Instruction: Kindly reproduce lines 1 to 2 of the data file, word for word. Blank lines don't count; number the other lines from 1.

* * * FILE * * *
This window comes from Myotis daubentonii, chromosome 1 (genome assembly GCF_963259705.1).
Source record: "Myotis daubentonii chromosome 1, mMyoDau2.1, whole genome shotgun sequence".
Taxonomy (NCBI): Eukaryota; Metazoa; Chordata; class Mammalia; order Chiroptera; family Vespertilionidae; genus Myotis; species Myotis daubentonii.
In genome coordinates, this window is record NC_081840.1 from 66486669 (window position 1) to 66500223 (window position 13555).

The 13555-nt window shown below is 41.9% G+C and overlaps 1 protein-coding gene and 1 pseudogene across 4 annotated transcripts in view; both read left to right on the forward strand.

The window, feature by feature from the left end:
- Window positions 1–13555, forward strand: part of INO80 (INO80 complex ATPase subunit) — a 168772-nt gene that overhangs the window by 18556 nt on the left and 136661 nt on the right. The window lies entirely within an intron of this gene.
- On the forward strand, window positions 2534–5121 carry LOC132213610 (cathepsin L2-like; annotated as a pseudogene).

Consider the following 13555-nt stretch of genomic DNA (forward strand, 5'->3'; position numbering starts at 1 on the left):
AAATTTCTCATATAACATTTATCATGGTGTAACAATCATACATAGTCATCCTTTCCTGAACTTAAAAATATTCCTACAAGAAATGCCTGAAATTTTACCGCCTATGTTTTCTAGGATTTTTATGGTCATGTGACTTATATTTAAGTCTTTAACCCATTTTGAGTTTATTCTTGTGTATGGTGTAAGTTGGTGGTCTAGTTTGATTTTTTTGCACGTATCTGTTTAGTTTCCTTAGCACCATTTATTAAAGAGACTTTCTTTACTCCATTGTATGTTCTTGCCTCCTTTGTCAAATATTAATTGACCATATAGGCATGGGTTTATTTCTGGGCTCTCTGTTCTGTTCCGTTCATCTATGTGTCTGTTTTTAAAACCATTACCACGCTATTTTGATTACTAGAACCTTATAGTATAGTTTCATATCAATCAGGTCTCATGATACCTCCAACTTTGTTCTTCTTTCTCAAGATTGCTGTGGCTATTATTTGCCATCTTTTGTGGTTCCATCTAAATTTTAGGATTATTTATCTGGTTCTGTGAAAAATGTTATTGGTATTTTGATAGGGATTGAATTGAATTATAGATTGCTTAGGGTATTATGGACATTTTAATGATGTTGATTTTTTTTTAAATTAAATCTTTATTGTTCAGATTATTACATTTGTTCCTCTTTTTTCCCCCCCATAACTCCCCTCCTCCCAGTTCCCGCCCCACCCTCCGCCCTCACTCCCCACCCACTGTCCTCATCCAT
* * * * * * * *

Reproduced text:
This window comes from Myotis daubentonii, chromosome 1 (genome assembly GCF_963259705.1).
Source record: "Myotis daubentonii chromosome 1, mMyoDau2.1, whole genome shotgun sequence".